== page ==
Tuesday, August 28, 2012

Pitocin Post Fallout - My thoughts on the Birth Community's Response

I'm sad about how my researched post on pitocin worked out.  I guess I was reaching out for support on my pitocin sensitivity or the possibility that I was overdosed.  When I posted it on a few due date clubs it's amazing how many people left a comment like, "I had Pitocin a billion times and it worked great for me."  If I had been complaining of a tylenol sensitivity would they have said the same? Would they have said, "I've taken tylenol loads of times and I've always been fine."  I admit I take offense to comments like these.  What is the point of a drive-by comment like that?  To give me comfort?  No, it's to defend the use of Pitocin.  But Pitocin needs no defense.  It exists in our birth system and is widely available to everyone who needs or just wants it.  I wish I'd known more about it, and for this reason I thought others might want to know more about it. 
however, even if I had known more about Pitocin before the birth of my son, I still might have consented to it.  At that time I would have had no way of knowing about my sensitivities.  It works really well for some people and not as well for others.  The same is true for most drugs in existence.  Why the debate on this one?  Why would you go out of your way to tell someone who had a problem with Pitocin that you had no problems with it.  Pitocin could have killed my baby, and people responded that their baby had no problems.  Is that not similar to going out of your way to tell the mother of a child with birth defects that your child is healthy?  Or perhaps they were just pointing out that their body was strong enough to endure the pitocin without harming the baby and mine wasn't.  Thanks, that's already occured to me.

I think it's pretty clear I suffered side effects from pitocin.  My side effects are listed as possible side effects in the package insert provided by the manufacturer, and yet many people doubted me.  Again, would they have doubted me if I was complaining of a tylenol sensitivity? Of a food allergy?  I wonder if they believe that Pitocin is the only drug in existence which has no side effects, or if they think I am simply not able to judge whether or not I suffered them.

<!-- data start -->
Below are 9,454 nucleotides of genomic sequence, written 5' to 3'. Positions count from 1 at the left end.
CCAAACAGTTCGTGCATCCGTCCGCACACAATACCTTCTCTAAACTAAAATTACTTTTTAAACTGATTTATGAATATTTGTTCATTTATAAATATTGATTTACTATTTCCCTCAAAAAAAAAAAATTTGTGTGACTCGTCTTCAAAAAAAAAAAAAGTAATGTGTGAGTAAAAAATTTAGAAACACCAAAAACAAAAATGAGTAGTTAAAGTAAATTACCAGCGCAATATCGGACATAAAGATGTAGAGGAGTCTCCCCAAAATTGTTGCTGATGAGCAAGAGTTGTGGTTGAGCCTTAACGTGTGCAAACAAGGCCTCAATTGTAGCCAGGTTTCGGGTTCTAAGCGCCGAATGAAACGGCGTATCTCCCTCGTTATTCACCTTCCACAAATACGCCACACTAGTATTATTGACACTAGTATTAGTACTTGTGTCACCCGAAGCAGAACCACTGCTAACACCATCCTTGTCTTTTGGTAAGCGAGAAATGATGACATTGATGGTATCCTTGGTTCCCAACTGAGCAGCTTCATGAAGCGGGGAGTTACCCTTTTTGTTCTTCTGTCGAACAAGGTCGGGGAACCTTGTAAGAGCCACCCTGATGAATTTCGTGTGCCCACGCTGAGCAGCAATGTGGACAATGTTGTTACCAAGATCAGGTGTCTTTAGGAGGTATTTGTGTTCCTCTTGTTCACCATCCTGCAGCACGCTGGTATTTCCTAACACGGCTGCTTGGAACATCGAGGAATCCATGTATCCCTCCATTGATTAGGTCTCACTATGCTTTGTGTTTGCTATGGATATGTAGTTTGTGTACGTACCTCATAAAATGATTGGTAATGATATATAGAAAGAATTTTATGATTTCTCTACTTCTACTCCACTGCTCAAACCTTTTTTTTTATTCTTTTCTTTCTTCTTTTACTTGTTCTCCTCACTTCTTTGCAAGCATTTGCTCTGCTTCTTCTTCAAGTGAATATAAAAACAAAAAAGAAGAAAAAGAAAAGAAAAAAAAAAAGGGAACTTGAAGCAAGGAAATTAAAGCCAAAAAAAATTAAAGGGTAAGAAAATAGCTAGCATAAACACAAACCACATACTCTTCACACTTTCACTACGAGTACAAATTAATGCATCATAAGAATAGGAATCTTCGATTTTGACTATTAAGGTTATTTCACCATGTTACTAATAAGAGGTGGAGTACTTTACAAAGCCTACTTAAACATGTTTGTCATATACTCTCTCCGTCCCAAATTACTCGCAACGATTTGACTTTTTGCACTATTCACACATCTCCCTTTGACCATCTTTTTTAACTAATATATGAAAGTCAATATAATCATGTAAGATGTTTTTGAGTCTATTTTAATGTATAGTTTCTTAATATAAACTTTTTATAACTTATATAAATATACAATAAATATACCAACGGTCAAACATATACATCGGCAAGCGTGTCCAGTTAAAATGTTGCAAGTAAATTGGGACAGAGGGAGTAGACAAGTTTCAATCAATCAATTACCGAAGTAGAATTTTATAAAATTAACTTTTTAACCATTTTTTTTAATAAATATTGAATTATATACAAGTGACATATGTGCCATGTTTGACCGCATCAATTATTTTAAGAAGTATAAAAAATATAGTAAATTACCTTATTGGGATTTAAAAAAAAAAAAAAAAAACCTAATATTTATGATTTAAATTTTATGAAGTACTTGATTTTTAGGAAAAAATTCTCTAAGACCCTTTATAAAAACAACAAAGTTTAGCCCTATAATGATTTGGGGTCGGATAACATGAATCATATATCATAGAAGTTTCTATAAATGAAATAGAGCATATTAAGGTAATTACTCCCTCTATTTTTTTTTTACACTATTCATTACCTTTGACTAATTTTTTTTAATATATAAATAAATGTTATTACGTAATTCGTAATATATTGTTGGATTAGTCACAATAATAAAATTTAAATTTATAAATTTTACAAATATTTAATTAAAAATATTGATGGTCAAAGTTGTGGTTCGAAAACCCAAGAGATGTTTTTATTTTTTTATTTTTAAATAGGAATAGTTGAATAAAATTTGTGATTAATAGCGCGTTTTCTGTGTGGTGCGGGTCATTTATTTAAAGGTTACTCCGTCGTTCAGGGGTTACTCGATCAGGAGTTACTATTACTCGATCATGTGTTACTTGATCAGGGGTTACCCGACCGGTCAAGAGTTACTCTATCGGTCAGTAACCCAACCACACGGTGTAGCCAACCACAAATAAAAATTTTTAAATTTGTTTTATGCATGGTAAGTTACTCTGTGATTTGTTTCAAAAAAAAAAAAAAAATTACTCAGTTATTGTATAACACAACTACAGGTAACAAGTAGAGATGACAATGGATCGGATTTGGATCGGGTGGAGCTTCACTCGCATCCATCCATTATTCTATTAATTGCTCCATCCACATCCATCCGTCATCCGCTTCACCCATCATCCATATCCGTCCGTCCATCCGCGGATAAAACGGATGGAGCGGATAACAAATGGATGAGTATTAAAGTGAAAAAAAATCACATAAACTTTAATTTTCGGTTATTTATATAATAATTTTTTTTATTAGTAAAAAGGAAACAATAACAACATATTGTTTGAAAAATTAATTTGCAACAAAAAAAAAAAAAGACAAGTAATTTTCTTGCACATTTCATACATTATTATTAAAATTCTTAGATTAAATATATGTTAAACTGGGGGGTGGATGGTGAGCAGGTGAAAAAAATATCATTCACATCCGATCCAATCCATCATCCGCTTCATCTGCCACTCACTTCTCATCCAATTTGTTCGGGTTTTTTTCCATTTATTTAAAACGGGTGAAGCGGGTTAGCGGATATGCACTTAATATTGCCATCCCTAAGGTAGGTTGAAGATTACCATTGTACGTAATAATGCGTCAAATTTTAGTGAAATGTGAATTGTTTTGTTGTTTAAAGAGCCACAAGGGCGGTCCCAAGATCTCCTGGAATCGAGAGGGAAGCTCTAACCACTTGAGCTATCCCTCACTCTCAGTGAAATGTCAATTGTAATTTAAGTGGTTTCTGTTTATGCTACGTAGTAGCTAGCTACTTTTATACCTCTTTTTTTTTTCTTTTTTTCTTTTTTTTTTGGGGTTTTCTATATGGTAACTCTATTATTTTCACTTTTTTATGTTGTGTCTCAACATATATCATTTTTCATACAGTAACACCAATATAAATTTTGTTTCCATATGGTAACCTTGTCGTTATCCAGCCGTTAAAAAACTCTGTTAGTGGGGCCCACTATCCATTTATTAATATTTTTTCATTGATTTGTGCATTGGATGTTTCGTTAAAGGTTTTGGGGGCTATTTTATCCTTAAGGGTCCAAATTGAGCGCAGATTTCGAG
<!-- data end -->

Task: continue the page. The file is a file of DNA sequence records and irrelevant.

So strange how polarizing just the word pitocin has become.  I witnessed women turn against each other as the birth debate found a small new battleground on my forum posts.  It seems when a woman feels she has to have a c-section for whatever reason, someone tries to talk her out of it.  Trying to talk her out of a c-section is a way of dissapproving and disrespecting her decision.  It's OK if someone wants to have major surgery just because their doctor told them to without doing any of their own research.  Adults are allowed to make whatever decisions they want to, and if she and her family are comfortable with their decision, they're likely to be comfortable with the outcome.  Making a woman uncomfortable with her decision is likely to worsen her birth experience or make her feel she forever has to defend it.  I've seen women who run to the defense of anyone who mentions the word section, you can tell they have major insecurities and this is the only way they have to feel better.  Do they have insecurities because they regret the section or because they're so tired of people questioning their decision?

I feel that I need to have a natural birth for my own emotional and physical health.  Do I have proof that an epidural will give me back problems or spinal headaches so severe I will be unable to breastfeed or care for my baby? No, but I am very prone to those types of problems, I've already experienced side effects from a commonly used birth drug, and I've seen women go through those awful things.  While I don't have proof that Pitocin would be so bad for me the second time around, I do have proof that it's certainly in the realm of possibility or even a likelihood.  Even if my side effects were caused by an overdose as opposed to a sensitivity, I'm delivering at the same hospital with the same doctor.  I think it's possible the same thing could happen.  Yet, when I say I need to do an unmedicated birth there are people who doubt me.  Just has a woman who has decided to have a section is immediately doubted.  I wish we'd all accept each others decisions.  I'd like to have an unmedicated childbirth with as few interventions as possible.  That feels like the right way for me to do it.  I don't think that's how it should be done by everyone, and I completely respect if you've made a different choice or have no plan at all.  Birth is scary.  Birth is hard, and we're all very different people.  Why shouldn't we all handle it differently?

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